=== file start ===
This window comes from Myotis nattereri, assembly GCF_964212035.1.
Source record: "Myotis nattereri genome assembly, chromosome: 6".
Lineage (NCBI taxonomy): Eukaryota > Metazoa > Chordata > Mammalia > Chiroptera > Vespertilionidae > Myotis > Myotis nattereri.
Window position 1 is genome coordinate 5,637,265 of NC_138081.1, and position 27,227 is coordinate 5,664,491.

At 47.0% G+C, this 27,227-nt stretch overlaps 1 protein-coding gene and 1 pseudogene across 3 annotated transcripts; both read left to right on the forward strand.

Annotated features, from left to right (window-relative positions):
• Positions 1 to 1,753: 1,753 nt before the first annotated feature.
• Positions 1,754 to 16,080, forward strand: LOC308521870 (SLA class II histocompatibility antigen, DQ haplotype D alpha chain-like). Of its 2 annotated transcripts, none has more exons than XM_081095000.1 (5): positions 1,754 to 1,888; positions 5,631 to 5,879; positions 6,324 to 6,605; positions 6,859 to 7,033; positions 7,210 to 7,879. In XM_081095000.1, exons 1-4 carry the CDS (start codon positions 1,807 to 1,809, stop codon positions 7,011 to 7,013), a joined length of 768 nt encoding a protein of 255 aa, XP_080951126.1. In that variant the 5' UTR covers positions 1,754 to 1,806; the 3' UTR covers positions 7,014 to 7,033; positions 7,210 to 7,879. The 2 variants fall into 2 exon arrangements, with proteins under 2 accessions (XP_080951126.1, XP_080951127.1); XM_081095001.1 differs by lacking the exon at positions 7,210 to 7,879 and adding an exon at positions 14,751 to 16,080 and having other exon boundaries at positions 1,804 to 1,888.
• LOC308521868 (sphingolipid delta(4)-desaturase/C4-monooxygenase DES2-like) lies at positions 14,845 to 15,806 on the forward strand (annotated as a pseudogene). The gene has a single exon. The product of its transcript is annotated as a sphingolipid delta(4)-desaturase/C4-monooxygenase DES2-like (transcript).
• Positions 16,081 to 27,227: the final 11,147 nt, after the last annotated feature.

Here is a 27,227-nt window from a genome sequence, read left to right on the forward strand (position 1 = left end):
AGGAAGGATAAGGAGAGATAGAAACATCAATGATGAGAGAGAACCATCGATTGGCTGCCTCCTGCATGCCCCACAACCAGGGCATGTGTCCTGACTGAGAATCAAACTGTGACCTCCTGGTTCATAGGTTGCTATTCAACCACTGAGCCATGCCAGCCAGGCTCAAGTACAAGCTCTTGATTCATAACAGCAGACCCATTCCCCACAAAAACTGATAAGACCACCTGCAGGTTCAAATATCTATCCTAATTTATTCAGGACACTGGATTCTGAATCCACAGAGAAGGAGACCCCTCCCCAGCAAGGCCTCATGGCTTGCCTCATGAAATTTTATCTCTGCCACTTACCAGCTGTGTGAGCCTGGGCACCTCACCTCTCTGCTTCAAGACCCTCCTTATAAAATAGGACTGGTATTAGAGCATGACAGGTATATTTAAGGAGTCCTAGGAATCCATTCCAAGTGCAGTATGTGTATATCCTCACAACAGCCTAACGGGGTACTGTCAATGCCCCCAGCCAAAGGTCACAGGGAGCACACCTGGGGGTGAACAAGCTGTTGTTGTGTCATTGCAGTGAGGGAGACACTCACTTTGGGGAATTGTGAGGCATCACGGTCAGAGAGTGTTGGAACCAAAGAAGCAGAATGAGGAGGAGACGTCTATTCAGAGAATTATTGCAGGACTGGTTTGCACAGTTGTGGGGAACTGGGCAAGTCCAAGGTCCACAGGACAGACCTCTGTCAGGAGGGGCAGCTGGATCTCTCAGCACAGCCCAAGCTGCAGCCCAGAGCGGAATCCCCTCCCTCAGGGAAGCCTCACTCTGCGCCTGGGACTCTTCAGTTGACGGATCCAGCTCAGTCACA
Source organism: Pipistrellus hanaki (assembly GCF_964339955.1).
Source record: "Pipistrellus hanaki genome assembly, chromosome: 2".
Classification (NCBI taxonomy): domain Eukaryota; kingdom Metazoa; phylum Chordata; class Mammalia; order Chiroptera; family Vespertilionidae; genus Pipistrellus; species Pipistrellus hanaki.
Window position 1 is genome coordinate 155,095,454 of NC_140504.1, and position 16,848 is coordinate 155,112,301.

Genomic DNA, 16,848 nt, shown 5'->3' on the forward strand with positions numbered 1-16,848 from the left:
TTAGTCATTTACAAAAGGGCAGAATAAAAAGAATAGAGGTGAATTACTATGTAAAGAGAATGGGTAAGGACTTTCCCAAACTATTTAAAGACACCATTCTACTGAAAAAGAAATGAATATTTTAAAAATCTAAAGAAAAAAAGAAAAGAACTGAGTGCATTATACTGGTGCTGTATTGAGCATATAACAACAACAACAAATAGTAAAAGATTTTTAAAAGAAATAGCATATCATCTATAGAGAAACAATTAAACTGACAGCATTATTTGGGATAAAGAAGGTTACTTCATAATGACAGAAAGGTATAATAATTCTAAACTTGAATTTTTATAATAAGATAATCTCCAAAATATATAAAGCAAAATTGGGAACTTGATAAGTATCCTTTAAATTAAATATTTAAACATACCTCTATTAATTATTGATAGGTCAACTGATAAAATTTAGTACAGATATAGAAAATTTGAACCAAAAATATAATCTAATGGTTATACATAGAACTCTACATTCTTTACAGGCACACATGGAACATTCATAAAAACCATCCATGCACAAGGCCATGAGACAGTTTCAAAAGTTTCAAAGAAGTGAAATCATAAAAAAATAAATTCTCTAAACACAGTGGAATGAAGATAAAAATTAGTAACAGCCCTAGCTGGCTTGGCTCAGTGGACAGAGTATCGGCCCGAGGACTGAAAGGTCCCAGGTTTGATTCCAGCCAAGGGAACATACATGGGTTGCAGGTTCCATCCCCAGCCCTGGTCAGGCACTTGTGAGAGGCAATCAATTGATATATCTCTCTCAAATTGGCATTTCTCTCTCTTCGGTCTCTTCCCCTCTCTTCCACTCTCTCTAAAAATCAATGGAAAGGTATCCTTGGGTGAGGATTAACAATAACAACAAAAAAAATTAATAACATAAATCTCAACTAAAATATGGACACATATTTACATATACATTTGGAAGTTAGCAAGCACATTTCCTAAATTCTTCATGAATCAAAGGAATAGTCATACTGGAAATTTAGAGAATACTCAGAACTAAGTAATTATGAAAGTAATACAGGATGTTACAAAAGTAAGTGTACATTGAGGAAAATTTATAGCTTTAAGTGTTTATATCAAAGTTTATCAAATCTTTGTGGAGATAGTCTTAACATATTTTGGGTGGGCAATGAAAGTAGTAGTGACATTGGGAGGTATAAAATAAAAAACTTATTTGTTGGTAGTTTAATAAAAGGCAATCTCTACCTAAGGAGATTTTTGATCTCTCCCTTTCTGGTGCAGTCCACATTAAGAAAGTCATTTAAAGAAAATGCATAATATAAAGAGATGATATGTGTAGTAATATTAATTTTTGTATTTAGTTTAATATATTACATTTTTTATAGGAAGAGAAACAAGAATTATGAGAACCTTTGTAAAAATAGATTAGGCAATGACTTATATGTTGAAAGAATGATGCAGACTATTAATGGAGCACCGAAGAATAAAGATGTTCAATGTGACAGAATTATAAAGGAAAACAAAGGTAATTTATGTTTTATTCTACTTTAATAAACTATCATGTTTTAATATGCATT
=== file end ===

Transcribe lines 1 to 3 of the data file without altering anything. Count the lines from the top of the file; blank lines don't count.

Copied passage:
This window comes from Myotis nattereri, assembly GCF_964212035.1.
Source record: "Myotis nattereri genome assembly, chromosome: 6".
Lineage (NCBI taxonomy): Eukaryota > Metazoa > Chordata > Mammalia > Chiroptera > Vespertilionidae > Myotis > Myotis nattereri.